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The Heat should really be moving without the ball more

Dec 29, 2010, 6:50 PM EDT

Miami Heat v Washington Wizards Getty Images

The Heat have won 15 of their last 16 games. They are currently 3rd in the league in offensive efficiency, despite the fact that they don’t play at a very fast pace, have put most of their emphasis on defense, and have been without Mike Miller and Udonis Haslem.So talking about how the Heat’s offense still doesn’t feature enough movement is definitely nit-picking. That said, the Heat’s offense still doesn’t feature enough movement, and it can be really frustrating to watch at times.

The Heat are a very, very good offensive team in half-court situations, but they should be nearly unstoppable with their collection of talent — as of right now, the Heat have the exact same offensive efficiency as the 09-10 Cleveland Cavaliers, and I don’t think anybody would argue that LeBron has more talent around him this year than he did last year. The Heat have been effective because of how good James, Wade, and Bosh are with the ball in their hands and how good players like Zydrunas Ilgauskas and James Jones have been at knocking down open shots, but they could still be doing so much more. According to Hoopdata, the Heat are dead last in both made baskets at the rim per game and the percentage of assisted shots at the rim, which is insane when you consider how good the Heat’s big three are in the painted area.

When LeBron and Wade are on the court together, most of the Heat’s offensive sets involve one of them standing in the corner and watching the other one use a screen or go ISO. LeBron’s become much more comfortable setting up behind the three-point line and knocking down open catch-and-shoot threes than he was early in the year, and Wade has some idea of how to make effective weak-side cuts, but neither of them are making things as easy on each other as they could be. Stopping LeBron or Wade when the entire defense is keyed in on them is already one of the hardest things to do in basketball — stopping one of them from going to the basket when the defense is focused on the other one is all but impossible. Over at NBA Playbook, Sebastian Pruiti has video examples of how the Heat offense looks when they do and don’t move without the ball, and the difference is clear.

Getting LeBron and Wade to make each other better isn’t rocket science, even though both of them look completely lost most of the time when they don’t have the ball in their hands. Against the Knicks, Wade got an easy layup when LeBron started to drive and tossed a skip pass to Wade in the corner, who proceeded to blow by two Knick defenders and lay the ball in before they realized what was going on. There’s really no way to stop Wade making a hard weak-side cut when the defense is focused on LeBron or Bosh, Bosh and LeBron working a high/low post set, or LeBron setting a screen for Wade and rolling hard to the basket. The Heat are currently playing like a very good team, maybe even a great one — when their superstars start using each other’s talents to get high-percentage looks, they’ll be flat-out scary.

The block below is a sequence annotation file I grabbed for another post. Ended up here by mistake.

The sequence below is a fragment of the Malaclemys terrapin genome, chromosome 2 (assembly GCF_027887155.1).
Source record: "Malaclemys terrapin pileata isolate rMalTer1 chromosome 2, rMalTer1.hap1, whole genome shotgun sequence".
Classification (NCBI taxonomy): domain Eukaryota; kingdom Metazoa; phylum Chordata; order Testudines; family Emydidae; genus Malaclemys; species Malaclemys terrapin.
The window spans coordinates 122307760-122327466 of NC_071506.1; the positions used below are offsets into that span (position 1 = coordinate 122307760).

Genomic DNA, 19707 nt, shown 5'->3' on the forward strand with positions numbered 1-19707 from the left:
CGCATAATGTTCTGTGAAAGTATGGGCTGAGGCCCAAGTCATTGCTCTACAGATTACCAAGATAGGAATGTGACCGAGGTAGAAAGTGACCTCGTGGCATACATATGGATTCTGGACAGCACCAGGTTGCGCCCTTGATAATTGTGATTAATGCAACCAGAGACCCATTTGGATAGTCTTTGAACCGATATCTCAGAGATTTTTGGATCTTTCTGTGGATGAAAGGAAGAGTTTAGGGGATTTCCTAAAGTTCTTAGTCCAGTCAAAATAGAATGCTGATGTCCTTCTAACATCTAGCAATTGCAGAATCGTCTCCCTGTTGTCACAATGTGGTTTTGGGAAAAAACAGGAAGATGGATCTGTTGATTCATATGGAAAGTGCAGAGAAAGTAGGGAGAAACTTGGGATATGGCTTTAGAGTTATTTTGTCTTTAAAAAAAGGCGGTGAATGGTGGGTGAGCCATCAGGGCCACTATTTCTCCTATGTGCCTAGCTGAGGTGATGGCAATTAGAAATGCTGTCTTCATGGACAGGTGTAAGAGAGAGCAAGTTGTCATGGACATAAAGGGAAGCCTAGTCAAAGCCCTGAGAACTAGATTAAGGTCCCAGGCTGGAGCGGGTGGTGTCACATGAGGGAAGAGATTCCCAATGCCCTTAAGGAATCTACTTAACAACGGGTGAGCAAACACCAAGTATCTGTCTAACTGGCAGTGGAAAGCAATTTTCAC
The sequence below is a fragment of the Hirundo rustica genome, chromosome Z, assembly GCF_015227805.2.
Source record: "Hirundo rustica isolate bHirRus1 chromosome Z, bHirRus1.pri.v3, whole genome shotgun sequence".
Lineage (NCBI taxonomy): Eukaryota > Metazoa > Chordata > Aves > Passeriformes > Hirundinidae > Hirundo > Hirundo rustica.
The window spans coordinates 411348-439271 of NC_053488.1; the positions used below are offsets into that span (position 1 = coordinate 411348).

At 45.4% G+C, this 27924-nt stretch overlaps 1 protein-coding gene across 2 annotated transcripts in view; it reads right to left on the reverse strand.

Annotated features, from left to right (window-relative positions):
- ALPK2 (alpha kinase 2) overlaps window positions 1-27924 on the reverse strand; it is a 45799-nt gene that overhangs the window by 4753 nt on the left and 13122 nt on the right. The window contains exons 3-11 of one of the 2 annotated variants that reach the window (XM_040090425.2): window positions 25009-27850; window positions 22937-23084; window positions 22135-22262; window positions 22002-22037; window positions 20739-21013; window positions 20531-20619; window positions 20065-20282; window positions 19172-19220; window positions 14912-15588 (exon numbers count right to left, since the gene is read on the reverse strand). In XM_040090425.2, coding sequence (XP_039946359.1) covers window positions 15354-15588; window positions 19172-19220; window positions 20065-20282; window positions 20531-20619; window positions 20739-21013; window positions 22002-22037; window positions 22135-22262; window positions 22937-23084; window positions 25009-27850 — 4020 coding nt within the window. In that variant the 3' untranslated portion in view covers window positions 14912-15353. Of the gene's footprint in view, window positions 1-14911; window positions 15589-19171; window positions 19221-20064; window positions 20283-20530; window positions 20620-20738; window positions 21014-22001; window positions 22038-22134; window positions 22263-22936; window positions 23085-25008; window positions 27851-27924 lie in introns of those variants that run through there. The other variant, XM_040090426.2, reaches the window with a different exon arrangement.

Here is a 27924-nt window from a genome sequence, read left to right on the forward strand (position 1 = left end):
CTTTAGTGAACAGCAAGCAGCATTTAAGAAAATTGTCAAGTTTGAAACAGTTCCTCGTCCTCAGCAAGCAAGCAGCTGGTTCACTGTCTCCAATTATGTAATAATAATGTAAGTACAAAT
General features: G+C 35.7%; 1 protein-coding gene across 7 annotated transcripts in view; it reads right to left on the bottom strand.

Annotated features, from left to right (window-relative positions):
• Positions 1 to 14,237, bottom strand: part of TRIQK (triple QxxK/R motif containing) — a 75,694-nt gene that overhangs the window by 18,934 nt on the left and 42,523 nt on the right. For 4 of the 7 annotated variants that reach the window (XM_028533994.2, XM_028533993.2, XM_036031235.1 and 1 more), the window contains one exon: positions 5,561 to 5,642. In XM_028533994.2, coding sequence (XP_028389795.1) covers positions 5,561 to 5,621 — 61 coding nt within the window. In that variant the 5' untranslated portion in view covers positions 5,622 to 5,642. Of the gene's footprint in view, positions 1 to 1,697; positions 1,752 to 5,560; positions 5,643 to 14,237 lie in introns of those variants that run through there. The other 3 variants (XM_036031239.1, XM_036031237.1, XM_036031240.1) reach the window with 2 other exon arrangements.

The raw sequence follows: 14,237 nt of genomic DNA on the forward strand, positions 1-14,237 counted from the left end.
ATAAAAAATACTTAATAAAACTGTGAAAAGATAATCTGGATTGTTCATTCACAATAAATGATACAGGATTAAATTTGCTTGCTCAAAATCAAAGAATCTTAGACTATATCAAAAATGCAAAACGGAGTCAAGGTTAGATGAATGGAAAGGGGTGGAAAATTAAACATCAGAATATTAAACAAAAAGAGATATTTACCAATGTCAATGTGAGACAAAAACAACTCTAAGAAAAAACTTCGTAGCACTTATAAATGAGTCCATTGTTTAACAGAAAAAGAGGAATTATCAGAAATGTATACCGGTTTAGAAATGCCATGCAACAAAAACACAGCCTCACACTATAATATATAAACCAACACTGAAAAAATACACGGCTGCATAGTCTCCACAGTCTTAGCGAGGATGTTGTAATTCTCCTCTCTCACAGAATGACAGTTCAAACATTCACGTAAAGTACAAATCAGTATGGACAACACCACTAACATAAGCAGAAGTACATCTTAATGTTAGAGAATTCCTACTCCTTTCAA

1. thestudiokida - Dec 30, 2010 at 11:09 PM

    AGREE 100% with this article. What we saw in the Olympics and Eastern All-Star teams had me expecting alley-oops and highlights all over the offensive side of the ball but the big 3 have focused on isolation post-plays Bosh, screens/curls for Wade while LeBron scores most of his points late in the shot-clock when he gets the ball near mid-court and drives hard or pulls up for a jumper. The Big 3 have taken over the Heat offense in December; scoring 72+ combined per game & helping them to a 15-1 record. They’ve crafted a way to each play like they used to but they haven’t come together.

    Dallas & Utah scored at will in the paint against the Heat not because the Heat don’t have big guys to defend but because they are great inside passing teams. They are cohesive and pass the ball especially well under the rim and out of post position. To see Millsap drop it over his shoulder to a cutting Jefferson for a dunk is a beautiful thing. Miami’s Big 3 can all pass out of the post, but nobody is moving. Nobody trusts the other to find them on a baseline cut because they each take the offense into their own hands. If they figure this out they will become the best offensive team to go with their already stout defense.

    • thestudiokida - Dec 30, 2010 at 11:12 PM

      Despite the lack of off-ball movement the Big 3 have been incredibly efficient this month. Each is shooting over 50% in December while increasing their shot attempts.

  2. thestudiokida - Dec 30, 2010 at 11:19 PM

    Come to think of it… the Heat offense is as simple as Wade/James handles ball, looks for offensive drive or open shot. If no option presents itself attempt limited drive and pass ball to jump shooter on weak side.

    Too many jump shots (even though the Heat knock down a high % of their open looks) and not enough work to set up easy buckets. What are high-percentage shots for the rest of the NBA would be a virtual certainty for finishers like Wade & James. Scaaaary.

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